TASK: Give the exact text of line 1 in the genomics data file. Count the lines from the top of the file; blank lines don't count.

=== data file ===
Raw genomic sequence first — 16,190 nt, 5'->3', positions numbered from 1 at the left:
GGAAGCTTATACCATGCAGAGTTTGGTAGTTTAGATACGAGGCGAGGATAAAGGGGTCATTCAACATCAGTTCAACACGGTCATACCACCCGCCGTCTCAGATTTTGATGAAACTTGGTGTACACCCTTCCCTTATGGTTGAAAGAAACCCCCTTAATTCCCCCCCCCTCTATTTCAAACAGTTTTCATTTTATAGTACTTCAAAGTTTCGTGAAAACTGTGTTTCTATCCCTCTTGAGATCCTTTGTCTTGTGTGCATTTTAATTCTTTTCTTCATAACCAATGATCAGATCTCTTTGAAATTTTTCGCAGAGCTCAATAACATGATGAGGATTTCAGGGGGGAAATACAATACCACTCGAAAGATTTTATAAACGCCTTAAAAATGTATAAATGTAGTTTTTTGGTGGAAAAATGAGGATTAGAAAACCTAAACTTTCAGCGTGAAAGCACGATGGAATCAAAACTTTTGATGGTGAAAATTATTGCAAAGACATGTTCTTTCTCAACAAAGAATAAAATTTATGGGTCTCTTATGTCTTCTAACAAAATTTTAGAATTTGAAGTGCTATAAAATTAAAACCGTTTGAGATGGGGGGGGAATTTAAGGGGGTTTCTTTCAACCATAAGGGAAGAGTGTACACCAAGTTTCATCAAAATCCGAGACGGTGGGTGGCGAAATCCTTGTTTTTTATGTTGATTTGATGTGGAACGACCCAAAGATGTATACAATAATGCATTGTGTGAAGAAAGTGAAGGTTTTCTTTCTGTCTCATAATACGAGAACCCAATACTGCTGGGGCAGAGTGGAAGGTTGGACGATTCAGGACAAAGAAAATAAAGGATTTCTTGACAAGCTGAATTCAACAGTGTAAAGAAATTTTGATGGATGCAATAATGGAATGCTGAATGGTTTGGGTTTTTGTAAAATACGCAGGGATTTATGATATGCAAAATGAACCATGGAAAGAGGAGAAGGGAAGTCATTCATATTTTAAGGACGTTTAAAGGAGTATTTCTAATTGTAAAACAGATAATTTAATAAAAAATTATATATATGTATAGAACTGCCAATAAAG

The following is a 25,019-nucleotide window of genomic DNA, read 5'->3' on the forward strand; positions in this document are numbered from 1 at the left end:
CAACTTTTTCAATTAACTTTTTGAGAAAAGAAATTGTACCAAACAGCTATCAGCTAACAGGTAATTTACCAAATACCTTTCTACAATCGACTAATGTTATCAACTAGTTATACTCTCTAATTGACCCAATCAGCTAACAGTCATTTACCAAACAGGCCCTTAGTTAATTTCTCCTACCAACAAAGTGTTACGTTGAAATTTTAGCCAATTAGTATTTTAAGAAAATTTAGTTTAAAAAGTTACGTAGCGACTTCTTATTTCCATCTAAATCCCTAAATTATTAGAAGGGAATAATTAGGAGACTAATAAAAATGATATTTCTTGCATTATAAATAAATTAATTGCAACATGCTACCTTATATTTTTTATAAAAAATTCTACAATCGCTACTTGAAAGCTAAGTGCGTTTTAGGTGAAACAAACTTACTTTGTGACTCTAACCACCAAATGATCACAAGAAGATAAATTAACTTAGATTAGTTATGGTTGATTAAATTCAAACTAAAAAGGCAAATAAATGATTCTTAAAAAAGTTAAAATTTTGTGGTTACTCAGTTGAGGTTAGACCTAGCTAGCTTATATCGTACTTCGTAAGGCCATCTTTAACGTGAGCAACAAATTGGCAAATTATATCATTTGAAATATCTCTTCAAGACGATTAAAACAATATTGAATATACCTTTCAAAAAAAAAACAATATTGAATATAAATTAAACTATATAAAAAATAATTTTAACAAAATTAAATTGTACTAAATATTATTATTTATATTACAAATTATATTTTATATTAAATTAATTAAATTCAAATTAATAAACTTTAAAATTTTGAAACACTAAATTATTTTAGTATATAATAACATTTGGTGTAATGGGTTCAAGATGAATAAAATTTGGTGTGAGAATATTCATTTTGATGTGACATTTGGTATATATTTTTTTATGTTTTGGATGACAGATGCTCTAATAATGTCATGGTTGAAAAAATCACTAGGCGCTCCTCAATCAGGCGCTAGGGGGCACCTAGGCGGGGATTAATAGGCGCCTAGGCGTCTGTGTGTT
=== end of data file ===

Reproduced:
Raw genomic sequence first — 16,190 nt, 5'->3', positions numbered from 1 at the left: